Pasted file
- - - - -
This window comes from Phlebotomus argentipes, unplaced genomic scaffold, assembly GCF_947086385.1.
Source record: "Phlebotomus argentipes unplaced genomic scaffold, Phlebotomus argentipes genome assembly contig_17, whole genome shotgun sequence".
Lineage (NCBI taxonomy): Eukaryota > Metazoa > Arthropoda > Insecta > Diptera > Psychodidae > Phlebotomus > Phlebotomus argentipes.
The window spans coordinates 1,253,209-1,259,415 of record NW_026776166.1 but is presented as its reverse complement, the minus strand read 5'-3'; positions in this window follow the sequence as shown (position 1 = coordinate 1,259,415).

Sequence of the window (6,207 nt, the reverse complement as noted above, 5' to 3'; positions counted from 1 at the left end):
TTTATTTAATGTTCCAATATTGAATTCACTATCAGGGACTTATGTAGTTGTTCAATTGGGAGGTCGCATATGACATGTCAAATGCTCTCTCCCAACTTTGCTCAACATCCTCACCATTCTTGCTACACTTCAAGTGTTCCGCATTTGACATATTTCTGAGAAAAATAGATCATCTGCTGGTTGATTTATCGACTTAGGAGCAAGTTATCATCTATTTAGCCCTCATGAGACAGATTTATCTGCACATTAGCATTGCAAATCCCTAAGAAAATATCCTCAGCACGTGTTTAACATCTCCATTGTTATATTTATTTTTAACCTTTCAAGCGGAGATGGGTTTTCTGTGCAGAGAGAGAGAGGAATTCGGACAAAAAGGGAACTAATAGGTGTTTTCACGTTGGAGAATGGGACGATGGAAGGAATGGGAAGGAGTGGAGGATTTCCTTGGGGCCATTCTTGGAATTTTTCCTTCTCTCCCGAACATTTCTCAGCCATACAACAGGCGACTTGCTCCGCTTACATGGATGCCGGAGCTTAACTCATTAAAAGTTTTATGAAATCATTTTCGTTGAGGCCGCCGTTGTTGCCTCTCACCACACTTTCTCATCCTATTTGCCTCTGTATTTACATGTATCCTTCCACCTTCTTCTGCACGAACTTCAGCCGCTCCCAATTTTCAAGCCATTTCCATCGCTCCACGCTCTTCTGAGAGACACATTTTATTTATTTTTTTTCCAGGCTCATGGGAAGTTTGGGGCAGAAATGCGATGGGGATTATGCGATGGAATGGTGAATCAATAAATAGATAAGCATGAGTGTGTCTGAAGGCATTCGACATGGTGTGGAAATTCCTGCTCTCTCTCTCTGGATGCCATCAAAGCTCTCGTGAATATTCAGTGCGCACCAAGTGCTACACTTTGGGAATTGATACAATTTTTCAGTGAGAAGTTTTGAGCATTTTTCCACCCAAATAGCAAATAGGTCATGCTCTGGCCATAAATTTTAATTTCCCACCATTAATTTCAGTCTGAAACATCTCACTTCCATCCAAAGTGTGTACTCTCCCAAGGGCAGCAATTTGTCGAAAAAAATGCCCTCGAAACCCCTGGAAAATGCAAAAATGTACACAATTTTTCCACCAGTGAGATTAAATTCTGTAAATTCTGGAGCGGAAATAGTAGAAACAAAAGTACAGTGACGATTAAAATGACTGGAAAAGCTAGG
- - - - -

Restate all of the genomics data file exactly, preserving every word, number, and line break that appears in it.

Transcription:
This window comes from Phlebotomus argentipes, unplaced genomic scaffold, assembly GCF_947086385.1.
Source record: "Phlebotomus argentipes unplaced genomic scaffold, Phlebotomus argentipes genome assembly contig_17, whole genome shotgun sequence".
Lineage (NCBI taxonomy): Eukaryota > Metazoa > Arthropoda > Insecta > Diptera > Psychodidae > Phlebotomus > Phlebotomus argentipes.
The window spans coordinates 1,253,209-1,259,415 of record NW_026776166.1 but is presented as its reverse complement, the minus strand read 5'-3'; positions in this window follow the sequence as shown (position 1 = coordinate 1,259,415).

Sequence of the window (6,207 nt, the reverse complement as noted above, 5' to 3'; positions counted from 1 at the left end):
TTTATTTAATGTTCCAATATTGAATTCACTATCAGGGACTTATGTAGTTGTTCAATTGGGAGGTCGCATATGACATGTCAAATGCTCTCTCCCAACTTTGCTCAACATCCTCACCATTCTTGCTACACTTCAAGTGTTCCGCATTTGACATATTTCTGAGAAAAATAGATCATCTGCTGGTTGATTTATCGACTTAGGAGCAAGTTATCATCTATTTAGCCCTCATGAGACAGATTTATCTGCACATTAGCATTGCAAATCCCTAAGAAAATATCCTCAGCACGTGTTTAACATCTCCATTGTTATATTTATTTTTAACCTTTCAAGCGGAGATGGGTTTTCTGTGCAGAGAGAGAGAGGAATTCGGACAAAAAGGGAACTAATAGGTGTTTTCACGTTGGAGAATGGGACGATGGAAGGAATGGGAAGGAGTGGAGGATTTCCTTGGGGCCATTCTTGGAATTTTTCCTTCTCTCCCGAACATTTCTCAGCCATACAACAGGCGACTTGCTCCGCTTACATGGATGCCGGAGCTTAACTCATTAAAAGTTTTATGAAATCATTTTCGTTGAGGCCGCCGTTGTTGCCTCTCACCACACTTTCTCATCCTATTTGCCTCTGTATTTACATGTATCCTTCCACCTTCTTCTGCACGAACTTCAGCCGCTCCCAATTTTCAAGCCATTTCCATCGCTCCACGCTCTTCTGAGAGACACATTTTATTTATTTTTTTTCCAGGCTCATGGGAAGTTTGGGGCAGAAATGCGATGGGGATTATGCGATGGAATGGTGAATCAATAAATAGATAAGCATGAGTGTGTCTGAAGGCATTCGACATGGTGTGGAAATTCCTGCTCTCTCTCTCTGGATGCCATCAAAGCTCTCGTGAATATTCAGTGCGCACCAAGTGCTACACTTTGGGAATTGATACAATTTTTCAGTGAGAAGTTTTGAGCATTTTTCCACCCAAATAGCAAATAGGTCATGCTCTGGCCATAAATTTTAATTTCCCACCATTAATTTCAGTCTGAAACATCTCACTTCCATCCAAAGTGTGTACTCTCCCAAGGGCAGCAATTTGTCGAAAAAAATGCCCTCGAAACCCCTGGAAAATGCAAAAATGTACACAATTTTTCCACCAGTGAGATTAAATTCTGTAAATTCTGGAGCGGAAATAGTAGAAACAAAAGTACAGTGACGATTAAAATGACTGGAAAAGCTAGG